By Karen Stokes
August is National Black Business Month, a time when individuals and businesses recognize Black-owned businesses across the country.
Historian John William Templeton and engineer Frederick E. Jordan Sr founded National Black Business Month in August 2004 to “drive the policy agenda affecting African American businesses.”
According to BlackEnterprise, Jordan felt compelled to highlight and uplift Black business owners like himself after reflecting on the challenges he faced as a new business owner.
“It’s a month to focus on the way we support Black businesses,” Don Graves, deputy secretary of commerce said. “We have the Minority Development Business Agency which is the single agency across the Federal Government that focuses on the growth and long-term economic success and health of minority businesses.”
The 2021 census on minority-owned businesses showed that Black and African American business owners own approximately 124,551 businesses in the U.S. Black entrepreneurship is a necessary tool for survival for the Black community and the nation.
“I worked years working with President [Joe] Biden and we understand that the overall success of our economy is directly tied to the ability of minority businesses, particularly Black businesses, to succeed,” Graves said. “There have been countless studies that show that our GDP will grow by trillions of dollars, I didn’t say millions or billions but trillions of dollars when we have a more inclusive and just economy. It simply makes economic sense.”
Businesses were hit hard during the pandemic. COVID exacerbated some of the issues already impacting the Black community. The Federal Reserve Bank of New York found that small business ownership in the U.S. dropped 22% between February 2020 and April 2020, but Black ownership dropped 41% — the greatest decline among all racial groups during the depths of the pandemic.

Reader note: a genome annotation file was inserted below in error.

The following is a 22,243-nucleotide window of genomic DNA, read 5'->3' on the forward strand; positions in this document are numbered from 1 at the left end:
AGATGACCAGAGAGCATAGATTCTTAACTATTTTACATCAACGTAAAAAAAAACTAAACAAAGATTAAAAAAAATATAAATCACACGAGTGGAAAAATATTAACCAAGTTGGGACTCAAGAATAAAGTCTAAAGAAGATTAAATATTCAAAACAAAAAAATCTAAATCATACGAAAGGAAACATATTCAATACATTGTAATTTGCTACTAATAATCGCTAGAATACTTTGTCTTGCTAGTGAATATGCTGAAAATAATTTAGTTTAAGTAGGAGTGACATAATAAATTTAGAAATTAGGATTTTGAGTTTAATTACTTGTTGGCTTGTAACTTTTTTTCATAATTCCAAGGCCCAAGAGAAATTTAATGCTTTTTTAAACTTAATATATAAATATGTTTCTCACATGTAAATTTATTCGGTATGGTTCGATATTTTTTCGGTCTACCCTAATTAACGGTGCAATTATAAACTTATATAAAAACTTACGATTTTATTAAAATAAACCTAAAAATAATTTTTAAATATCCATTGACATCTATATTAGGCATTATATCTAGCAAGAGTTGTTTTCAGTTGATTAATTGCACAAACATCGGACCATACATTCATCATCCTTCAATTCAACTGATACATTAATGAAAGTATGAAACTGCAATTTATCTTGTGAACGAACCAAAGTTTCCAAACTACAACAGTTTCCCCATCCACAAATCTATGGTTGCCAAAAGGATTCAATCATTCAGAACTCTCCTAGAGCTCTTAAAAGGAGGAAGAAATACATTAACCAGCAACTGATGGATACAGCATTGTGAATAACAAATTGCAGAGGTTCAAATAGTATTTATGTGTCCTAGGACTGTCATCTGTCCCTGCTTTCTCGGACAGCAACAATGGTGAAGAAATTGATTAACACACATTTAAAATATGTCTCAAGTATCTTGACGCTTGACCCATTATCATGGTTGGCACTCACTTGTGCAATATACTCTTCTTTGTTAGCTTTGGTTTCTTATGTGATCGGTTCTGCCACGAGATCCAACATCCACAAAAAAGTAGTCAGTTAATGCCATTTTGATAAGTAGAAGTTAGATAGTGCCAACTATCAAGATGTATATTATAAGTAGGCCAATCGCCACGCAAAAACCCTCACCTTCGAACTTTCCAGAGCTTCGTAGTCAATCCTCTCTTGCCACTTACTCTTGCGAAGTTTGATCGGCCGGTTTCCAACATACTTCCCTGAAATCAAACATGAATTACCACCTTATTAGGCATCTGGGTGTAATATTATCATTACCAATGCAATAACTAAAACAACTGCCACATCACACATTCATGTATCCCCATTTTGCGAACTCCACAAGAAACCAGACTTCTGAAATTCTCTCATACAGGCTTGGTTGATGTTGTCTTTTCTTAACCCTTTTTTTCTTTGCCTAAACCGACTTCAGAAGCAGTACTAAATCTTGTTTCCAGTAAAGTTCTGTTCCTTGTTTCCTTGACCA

Graves is optimistic and believes that Black businesses are going to do well as the economy pivots.
“The president and I are focused on the Build Back Better agenda which includes the Infrastructure Plan. We think that with the trillions of dollars that will be spent on bringing our infrastructure into the 21st century will create really meaningful opportunities for Black businesses to help improve our roads and bridges in our community and fix our water systems to remove the lead pipes that are poisoning our kids. They will have the opportunity to lay broadband cable across our country, particularly in our hardest hit, underserved communities. These are going to be massive opportunities for contracts for minority businesses.”
Knowing that diversity fuels economic vitality and uplifts communities, here are some suggestions from Hubspot on ways to support Black businesses.
• Tell someone about a business or product.
• Refer customers to Black-owned businesses.
• Shop early during the holidays.
• Be patient with small businesses.
• Partner with Black-owned companies.
• Buy from Black-owned businesses.
“When you have significant numbers of Black businesses that are participating at high levels, those communities, the entire community does better,” Graves said.